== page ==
League, Ellamae Ellis

Ellamae Ellis League

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  • Lanier High School - [Macon, GA: 1916]
  • Wesleyan College - [Macon, GA]
  • Beaux Arts Institute of Design - [New York, NY: 1927]
  • Ecole des Beaux Arts - [Fontainebleau, France: 1927-28]

Years of practice



  • League, Warren & Riley (GA, 1934-75)

Professional organizations

  • Licensed in 1934
  • Joined AIA in 1944
  • Became AIA fellow in 1968

Location of architect’s archive

University Center in Georgia: Georgia Archives and Manuscripts Automated Access Project [contents: architectural drawings, ca. 1922-1991, photographs of project buildings, League's honors and awards, membership certificates and diplomas] / Special Collections, Virginia Polytechnic Institute and State University - Folder 2:63 League, Ellamae Ellis: Biographical worksheet

Related websites


Georgia, commercial, institutional, residential


Early life and education

One of the earliest women to enter in and establish herself in the profession of architecture in the South during the early years of the twentieth century was Ellamae Ellis League.  Born on July 9, 1899 as the youngest child and only daughter to Susan Dilworth Choate and Joseph Oliver Ellis, League spent the majority of her life and career in Georgia, where she would reach out to students in the community and make groundbreaking changes at the chapter, state, and regional levels of the AIA Chapters in which she was involved.  At the time of her death in 1991 League was the only woman from Georgia to have received fellowship into the College of the American Institute of Architects, and was one of eight women to receive this honor in the country.

Despite the hardships she faced in the early years of her life, League proved that she was able to overcome adversity and maintain balance in raising her children as a single mother and running her own firm, one of the largest in the city of Macon at the time.  Like many of the other woman pioneers in architecture before her. League did not approve of separate classification in her field as a woman.  She believed “If you are an architect, you are an architect” and proved herself to be an excellent one at that when she took on a number of prominent commissions in her first year as a licensed architect alone, including a service station, six residences, a reservoir, two church buildings, and a residential restoration.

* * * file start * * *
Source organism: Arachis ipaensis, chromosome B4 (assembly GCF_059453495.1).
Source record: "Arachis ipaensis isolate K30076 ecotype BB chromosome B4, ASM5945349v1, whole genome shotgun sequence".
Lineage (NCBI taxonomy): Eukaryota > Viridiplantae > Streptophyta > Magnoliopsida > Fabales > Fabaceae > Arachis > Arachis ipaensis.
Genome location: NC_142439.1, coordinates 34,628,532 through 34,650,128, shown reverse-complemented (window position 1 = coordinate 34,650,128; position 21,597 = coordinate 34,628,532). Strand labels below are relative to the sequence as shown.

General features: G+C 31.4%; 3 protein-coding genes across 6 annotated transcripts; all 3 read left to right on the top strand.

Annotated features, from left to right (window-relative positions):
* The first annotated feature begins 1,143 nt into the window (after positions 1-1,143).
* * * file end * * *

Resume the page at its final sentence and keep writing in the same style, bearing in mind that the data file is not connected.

Career in Architecture

League’s professional career in architecture had a most unconventional start.  After attending Wesleyan College for less than a year after her high school graduation, she met and married George Forrest League.  Two children were born from this marriage who League herself took full responsibility for after her separation from Forrest League five years later.  The inevitable financial struggles and lack of support which followed the divorce necessitated League’s decision to work in a local architectural firm, as she came from a family of architects even though she had no experience in the field prior to establishing an apprenticeship with a local firm in Macon.  For six years she expanded her experience base in architecture at the local firm while simultaneously enrolled in correspondence courses from New York’s Beaux-Arts Institute of Design.  These years were essential to League as they gave her the confidence and the drive to further her education at Ecole des Beaux-Arts in Fontainebleau.  Between 1927-28 she studied alone in France, absorbing the architectural philosophy of the Beaux-Arts institution and eventually taking it back to Georgia with her where she continued her work in local firms until 1933, when she set out to conquer the licensing exam.